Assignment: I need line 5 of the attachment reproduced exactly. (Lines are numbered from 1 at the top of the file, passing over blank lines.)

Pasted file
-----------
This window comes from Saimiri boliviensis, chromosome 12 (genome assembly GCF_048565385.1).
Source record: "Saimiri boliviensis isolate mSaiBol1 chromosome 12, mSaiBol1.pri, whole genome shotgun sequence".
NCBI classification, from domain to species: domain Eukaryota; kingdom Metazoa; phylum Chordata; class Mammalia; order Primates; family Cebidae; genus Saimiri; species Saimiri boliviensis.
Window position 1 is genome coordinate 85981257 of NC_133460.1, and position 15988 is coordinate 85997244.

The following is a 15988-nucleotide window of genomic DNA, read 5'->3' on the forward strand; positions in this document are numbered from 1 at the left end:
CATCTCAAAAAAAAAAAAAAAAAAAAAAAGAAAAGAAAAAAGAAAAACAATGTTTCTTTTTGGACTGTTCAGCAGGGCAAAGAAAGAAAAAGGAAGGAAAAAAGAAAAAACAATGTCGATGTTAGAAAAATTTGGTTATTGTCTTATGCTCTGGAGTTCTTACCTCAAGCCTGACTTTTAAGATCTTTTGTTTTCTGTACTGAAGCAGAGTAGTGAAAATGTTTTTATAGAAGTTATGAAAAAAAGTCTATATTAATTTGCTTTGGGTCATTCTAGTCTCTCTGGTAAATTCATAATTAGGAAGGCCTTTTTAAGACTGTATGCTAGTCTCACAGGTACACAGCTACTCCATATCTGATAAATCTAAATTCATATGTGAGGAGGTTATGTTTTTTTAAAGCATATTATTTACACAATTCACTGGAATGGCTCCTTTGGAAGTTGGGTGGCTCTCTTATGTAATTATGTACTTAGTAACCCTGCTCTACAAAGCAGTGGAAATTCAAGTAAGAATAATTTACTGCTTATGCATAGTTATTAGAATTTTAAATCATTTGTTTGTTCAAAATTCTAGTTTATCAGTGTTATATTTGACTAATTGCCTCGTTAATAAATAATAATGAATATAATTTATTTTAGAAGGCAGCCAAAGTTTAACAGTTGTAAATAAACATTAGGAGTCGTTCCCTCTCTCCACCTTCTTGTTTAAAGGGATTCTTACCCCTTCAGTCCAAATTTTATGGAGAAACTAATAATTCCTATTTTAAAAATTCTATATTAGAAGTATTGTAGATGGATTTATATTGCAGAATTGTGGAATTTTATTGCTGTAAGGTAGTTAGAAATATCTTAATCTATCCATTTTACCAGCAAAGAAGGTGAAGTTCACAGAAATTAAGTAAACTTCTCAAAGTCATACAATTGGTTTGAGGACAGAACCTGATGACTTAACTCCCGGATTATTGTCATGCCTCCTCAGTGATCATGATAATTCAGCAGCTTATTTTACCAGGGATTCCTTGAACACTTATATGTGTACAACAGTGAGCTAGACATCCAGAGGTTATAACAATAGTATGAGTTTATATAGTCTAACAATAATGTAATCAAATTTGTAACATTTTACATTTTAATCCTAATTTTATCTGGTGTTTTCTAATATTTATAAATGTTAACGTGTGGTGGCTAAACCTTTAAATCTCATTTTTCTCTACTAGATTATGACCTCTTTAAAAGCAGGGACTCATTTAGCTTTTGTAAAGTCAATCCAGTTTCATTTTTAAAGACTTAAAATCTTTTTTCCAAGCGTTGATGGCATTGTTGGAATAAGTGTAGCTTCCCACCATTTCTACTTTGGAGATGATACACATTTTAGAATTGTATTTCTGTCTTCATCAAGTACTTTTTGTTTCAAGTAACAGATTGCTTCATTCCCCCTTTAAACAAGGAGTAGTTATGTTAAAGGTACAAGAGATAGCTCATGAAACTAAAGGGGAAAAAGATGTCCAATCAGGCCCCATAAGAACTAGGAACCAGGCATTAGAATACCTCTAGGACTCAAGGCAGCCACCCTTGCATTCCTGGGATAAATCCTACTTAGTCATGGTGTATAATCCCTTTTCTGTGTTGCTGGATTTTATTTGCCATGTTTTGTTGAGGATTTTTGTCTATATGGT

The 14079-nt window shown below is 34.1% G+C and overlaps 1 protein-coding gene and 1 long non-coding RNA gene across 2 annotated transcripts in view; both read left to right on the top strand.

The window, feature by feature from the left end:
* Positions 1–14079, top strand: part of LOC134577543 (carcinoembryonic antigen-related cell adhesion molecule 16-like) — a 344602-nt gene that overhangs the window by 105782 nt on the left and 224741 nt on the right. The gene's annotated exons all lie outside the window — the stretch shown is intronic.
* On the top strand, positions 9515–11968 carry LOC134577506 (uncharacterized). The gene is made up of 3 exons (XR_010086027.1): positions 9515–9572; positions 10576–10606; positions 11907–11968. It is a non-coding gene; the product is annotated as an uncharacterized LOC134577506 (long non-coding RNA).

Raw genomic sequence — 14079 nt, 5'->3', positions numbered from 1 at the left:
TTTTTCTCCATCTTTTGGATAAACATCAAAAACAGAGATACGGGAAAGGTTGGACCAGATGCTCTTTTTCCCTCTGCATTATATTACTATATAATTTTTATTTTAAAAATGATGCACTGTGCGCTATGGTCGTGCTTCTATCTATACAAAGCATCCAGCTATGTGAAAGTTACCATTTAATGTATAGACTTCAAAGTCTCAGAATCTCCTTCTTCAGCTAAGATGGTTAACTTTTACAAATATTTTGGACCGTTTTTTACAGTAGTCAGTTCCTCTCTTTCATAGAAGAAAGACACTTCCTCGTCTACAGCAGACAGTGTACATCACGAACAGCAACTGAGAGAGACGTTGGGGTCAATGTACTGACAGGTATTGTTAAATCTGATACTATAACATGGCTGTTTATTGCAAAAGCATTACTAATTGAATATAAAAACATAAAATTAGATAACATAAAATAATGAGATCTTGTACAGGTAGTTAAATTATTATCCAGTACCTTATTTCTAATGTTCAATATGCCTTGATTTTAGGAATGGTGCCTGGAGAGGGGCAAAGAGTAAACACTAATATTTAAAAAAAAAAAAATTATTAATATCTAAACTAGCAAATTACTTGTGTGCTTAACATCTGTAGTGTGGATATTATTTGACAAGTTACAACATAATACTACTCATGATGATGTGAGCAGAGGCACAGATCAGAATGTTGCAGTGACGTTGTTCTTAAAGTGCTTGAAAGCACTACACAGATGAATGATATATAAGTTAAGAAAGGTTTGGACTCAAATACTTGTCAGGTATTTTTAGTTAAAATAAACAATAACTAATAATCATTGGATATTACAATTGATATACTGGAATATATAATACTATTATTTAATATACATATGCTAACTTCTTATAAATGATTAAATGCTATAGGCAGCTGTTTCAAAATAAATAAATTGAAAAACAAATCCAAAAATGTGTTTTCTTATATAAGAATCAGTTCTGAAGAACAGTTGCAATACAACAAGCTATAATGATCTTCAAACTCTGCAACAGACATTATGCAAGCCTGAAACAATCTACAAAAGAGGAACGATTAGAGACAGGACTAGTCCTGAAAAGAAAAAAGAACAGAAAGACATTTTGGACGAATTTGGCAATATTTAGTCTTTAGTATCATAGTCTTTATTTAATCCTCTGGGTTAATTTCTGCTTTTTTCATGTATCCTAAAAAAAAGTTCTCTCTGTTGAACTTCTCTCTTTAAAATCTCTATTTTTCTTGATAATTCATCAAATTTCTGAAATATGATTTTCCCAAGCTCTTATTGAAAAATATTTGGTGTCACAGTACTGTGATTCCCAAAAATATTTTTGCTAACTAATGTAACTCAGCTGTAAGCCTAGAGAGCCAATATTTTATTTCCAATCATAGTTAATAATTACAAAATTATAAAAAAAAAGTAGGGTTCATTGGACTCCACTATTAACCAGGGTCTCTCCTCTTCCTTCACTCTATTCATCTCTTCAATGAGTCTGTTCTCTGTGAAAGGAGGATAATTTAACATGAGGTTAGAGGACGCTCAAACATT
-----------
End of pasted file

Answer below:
The following is a 15988-nucleotide window of genomic DNA, read 5'->3' on the forward strand; positions in this document are numbered from 1 at the left end: